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This hearing aid requires insertion by a qualified professional. The price of £1560 is per hearing aid per year as they are purchased on a monthly basis.
Written by Paul Harrison
Phonak Lyric – Holy Grail or Wholly Failed?
Imagine for just a moment, a hearing aid that was invisible, stayed in your ear 24 hours a day, 7 days a week, required no batteries to be changed, was comfortable to wear and sounded great. Well that’s the idea behind the Phonak Lyric. If we are to believe the marketing hype then we may think that the ultimate hearing aid has finally arrived – or has it?
There are many comments published on the internet from wearers. It appears to have what I call “Marmite appeal” – you’ll either love it or you’ll hate it. It is difficult to gauge the true success of this hearing aid as nobody has conducted a real study of its performance etc. This is actually true of all hearing aids and is understandable as the only people with enough resources to fund this would be the manufacturers (and that may render it biased). Phonak did do a limited comparison in 2011 using only 12 hearing aid wearers and this merely concluded that there was “no disadvantage in wearing the Lyric versus other digital hearing aids”. Hardly research to blow your hair back. Given that there are clearly mixed opinions out there, I will endeavour to present both sides of the argument as fairly as I can.
So what is the Phonak Lyric?
It is a tiny hearing aid that fits completely in the ear canal and in many cases is invisible. It is worn for 24 hours a day, 7 days a week for about 3 or 4 months. It is inserted by an appropriately trained person and every 3 or 4 months it is removed and another one inserted (by the professional). There is no handling by the wearer of either the aid or batteries as the aid is essentially disposable.
Pros and cons
The general idea behind Lyric is good and Phonak should be applauded for their valiant effort. The price is ridiculously expensive. Whilst there is a convenience factor in not having to change the batteries there is a greater inconvenience factor by having to visit your audiologist every 12 weeks minimum. If you rely on your hearing aids then you may come unstuck when the battery stops working or the aids need to be removed as they cannot be reinserted. The technology is analogue and the sound processing is very basic.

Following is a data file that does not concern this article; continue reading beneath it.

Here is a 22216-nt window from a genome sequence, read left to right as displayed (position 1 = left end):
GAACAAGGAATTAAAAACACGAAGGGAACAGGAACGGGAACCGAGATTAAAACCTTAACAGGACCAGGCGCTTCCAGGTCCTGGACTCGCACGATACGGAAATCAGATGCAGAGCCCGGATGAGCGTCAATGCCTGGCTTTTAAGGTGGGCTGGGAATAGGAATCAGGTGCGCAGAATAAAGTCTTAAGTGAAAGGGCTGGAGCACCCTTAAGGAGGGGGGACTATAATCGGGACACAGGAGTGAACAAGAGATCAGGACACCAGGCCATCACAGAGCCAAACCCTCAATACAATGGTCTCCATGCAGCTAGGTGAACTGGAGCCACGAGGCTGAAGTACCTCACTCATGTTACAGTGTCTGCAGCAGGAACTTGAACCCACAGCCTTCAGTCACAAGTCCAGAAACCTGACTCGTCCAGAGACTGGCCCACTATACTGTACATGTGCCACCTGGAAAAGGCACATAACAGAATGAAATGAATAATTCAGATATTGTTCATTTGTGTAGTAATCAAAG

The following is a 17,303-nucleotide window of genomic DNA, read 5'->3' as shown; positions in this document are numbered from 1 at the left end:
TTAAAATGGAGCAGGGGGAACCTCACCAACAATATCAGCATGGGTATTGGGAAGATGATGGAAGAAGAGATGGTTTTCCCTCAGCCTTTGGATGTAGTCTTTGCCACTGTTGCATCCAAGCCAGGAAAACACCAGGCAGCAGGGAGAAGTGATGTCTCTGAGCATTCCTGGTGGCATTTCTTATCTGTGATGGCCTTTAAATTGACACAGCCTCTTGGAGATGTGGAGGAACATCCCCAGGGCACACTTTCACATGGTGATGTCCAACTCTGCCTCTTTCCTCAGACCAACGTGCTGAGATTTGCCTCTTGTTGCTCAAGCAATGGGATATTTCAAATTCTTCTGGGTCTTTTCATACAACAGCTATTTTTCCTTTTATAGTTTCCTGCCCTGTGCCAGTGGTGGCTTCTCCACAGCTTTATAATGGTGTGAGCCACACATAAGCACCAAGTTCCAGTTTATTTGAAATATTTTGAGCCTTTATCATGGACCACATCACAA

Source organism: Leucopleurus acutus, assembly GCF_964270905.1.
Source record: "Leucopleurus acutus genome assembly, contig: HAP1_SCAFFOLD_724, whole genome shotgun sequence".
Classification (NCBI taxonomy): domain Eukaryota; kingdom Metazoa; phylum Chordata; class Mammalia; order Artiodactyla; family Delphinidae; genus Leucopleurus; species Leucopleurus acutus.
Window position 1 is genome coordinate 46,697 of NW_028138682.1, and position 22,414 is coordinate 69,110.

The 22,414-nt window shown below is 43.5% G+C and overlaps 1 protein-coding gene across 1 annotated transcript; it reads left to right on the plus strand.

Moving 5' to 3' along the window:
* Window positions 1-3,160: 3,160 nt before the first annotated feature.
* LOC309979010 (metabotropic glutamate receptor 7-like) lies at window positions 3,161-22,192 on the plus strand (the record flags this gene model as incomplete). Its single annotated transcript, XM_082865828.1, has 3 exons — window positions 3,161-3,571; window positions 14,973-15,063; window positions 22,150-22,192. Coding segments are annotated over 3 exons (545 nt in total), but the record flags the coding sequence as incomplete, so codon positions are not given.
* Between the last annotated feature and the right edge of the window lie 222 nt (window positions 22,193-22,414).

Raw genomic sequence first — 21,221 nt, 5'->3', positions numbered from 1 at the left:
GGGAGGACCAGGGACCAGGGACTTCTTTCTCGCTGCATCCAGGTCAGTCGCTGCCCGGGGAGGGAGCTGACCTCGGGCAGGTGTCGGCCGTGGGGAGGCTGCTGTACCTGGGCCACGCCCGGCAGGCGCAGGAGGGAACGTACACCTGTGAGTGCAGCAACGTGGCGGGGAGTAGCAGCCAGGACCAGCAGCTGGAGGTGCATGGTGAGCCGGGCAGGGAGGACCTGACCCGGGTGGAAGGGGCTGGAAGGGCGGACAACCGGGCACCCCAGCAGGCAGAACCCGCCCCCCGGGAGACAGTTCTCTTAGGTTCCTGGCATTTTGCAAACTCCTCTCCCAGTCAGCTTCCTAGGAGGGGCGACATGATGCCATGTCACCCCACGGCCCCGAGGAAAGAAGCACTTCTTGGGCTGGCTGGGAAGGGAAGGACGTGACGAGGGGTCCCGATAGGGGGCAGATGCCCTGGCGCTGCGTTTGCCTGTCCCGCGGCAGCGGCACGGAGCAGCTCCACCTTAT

If you’re looking for an invisible hearing aid then there are lots to choose from. A particularly good one is called the Virto Nano and it is made by Phonak themselves. Hopefully this should satisfy anyone thinking we were biased against Phonak – we are not. There are 3 different levels of technology and they range in price from £995 to £1595. Over a 5 year period (minimum life of the hearing aids) you would save over £6000 per ear compared to the Lyric. The technology is superb and the aids are virtually the same size if not smaller. The aids would be custom made for the individual’s ear so would be extremely comfortable to wear. There would be no problem removing the aids to go swimming and no need to visit your audiologist every 12 weeks. I understand that they sometimes offer a free 30 day trial of the Lyric. I wonder just how many of these people go on to subscribe to Lyric and how many choose to get a digital hearing aid. Phonak would no doubt benefit either way so perhaps the real benefit of a Lyric is that it generates interest. Is it Holy grail of hearing aids? Perhaps not but by the fact that you’ve read this review suggests that the Lyric has perhaps done it’s job and done it very well.
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